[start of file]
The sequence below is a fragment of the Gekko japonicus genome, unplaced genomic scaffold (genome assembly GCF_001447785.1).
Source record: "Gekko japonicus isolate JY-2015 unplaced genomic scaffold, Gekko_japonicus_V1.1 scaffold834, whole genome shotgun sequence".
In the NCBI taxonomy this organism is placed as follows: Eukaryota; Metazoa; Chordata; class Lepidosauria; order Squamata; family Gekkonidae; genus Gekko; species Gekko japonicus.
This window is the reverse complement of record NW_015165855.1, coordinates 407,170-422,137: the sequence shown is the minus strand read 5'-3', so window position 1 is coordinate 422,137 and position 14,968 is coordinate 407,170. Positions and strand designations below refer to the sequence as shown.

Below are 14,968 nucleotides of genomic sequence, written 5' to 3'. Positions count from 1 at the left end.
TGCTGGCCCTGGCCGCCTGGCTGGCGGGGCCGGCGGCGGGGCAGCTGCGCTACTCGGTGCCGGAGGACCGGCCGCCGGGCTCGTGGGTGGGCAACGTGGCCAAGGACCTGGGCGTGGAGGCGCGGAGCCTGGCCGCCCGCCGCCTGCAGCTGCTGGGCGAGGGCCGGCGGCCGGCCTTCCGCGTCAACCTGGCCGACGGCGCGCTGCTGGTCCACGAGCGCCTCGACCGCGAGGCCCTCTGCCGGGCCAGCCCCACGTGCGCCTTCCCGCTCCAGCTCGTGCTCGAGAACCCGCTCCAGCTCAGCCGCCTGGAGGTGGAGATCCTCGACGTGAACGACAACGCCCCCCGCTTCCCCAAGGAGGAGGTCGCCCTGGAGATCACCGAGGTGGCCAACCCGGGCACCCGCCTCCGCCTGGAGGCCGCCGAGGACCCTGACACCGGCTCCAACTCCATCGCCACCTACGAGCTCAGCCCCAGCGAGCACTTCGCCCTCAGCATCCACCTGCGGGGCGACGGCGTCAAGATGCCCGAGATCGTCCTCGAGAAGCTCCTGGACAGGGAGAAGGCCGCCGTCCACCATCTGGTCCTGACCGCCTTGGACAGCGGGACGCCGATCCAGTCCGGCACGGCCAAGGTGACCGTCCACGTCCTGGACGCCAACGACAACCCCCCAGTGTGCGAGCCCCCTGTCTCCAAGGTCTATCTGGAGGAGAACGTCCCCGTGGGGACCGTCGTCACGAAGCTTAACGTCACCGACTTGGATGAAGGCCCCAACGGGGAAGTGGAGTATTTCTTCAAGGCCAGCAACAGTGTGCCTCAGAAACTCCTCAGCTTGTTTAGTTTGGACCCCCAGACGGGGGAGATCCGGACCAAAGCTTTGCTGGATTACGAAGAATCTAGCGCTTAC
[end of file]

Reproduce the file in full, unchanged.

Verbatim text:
The sequence below is a fragment of the Gekko japonicus genome, unplaced genomic scaffold (genome assembly GCF_001447785.1).
Source record: "Gekko japonicus isolate JY-2015 unplaced genomic scaffold, Gekko_japonicus_V1.1 scaffold834, whole genome shotgun sequence".
In the NCBI taxonomy this organism is placed as follows: Eukaryota; Metazoa; Chordata; class Lepidosauria; order Squamata; family Gekkonidae; genus Gekko; species Gekko japonicus.
This window is the reverse complement of record NW_015165855.1, coordinates 407,170-422,137: the sequence shown is the minus strand read 5'-3', so window position 1 is coordinate 422,137 and position 14,968 is coordinate 407,170. Positions and strand designations below refer to the sequence as shown.

Below are 14,968 nucleotides of genomic sequence, written 5' to 3'. Positions count from 1 at the left end.
TGCTGGCCCTGGCCGCCTGGCTGGCGGGGCCGGCGGCGGGGCAGCTGCGCTACTCGGTGCCGGAGGACCGGCCGCCGGGCTCGTGGGTGGGCAACGTGGCCAAGGACCTGGGCGTGGAGGCGCGGAGCCTGGCCGCCCGCCGCCTGCAGCTGCTGGGCGAGGGCCGGCGGCCGGCCTTCCGCGTCAACCTGGCCGACGGCGCGCTGCTGGTCCACGAGCGCCTCGACCGCGAGGCCCTCTGCCGGGCCAGCCCCACGTGCGCCTTCCCGCTCCAGCTCGTGCTCGAGAACCCGCTCCAGCTCAGCCGCCTGGAGGTGGAGATCCTCGACGTGAACGACAACGCCCCCCGCTTCCCCAAGGAGGAGGTCGCCCTGGAGATCACCGAGGTGGCCAACCCGGGCACCCGCCTCCGCCTGGAGGCCGCCGAGGACCCTGACACCGGCTCCAACTCCATCGCCACCTACGAGCTCAGCCCCAGCGAGCACTTCGCCCTCAGCATCCACCTGCGGGGCGACGGCGTCAAGATGCCCGAGATCGTCCTCGAGAAGCTCCTGGACAGGGAGAAGGCCGCCGTCCACCATCTGGTCCTGACCGCCTTGGACAGCGGGACGCCGATCCAGTCCGGCACGGCCAAGGTGACCGTCCACGTCCTGGACGCCAACGACAACCCCCCAGTGTGCGAGCCCCCTGTCTCCAAGGTCTATCTGGAGGAGAACGTCCCCGTGGGGACCGTCGTCACGAAGCTTAACGTCACCGACTTGGATGAAGGCCCCAACGGGGAAGTGGAGTATTTCTTCAAGGCCAGCAACAGTGTGCCTCAGAAACTCCTCAGCTTGTTTAGTTTGGACCCCCAGACGGGGGAGATCCGGACCAAAGCTTTGCTGGATTACGAAGAATCTAGCGCTTAC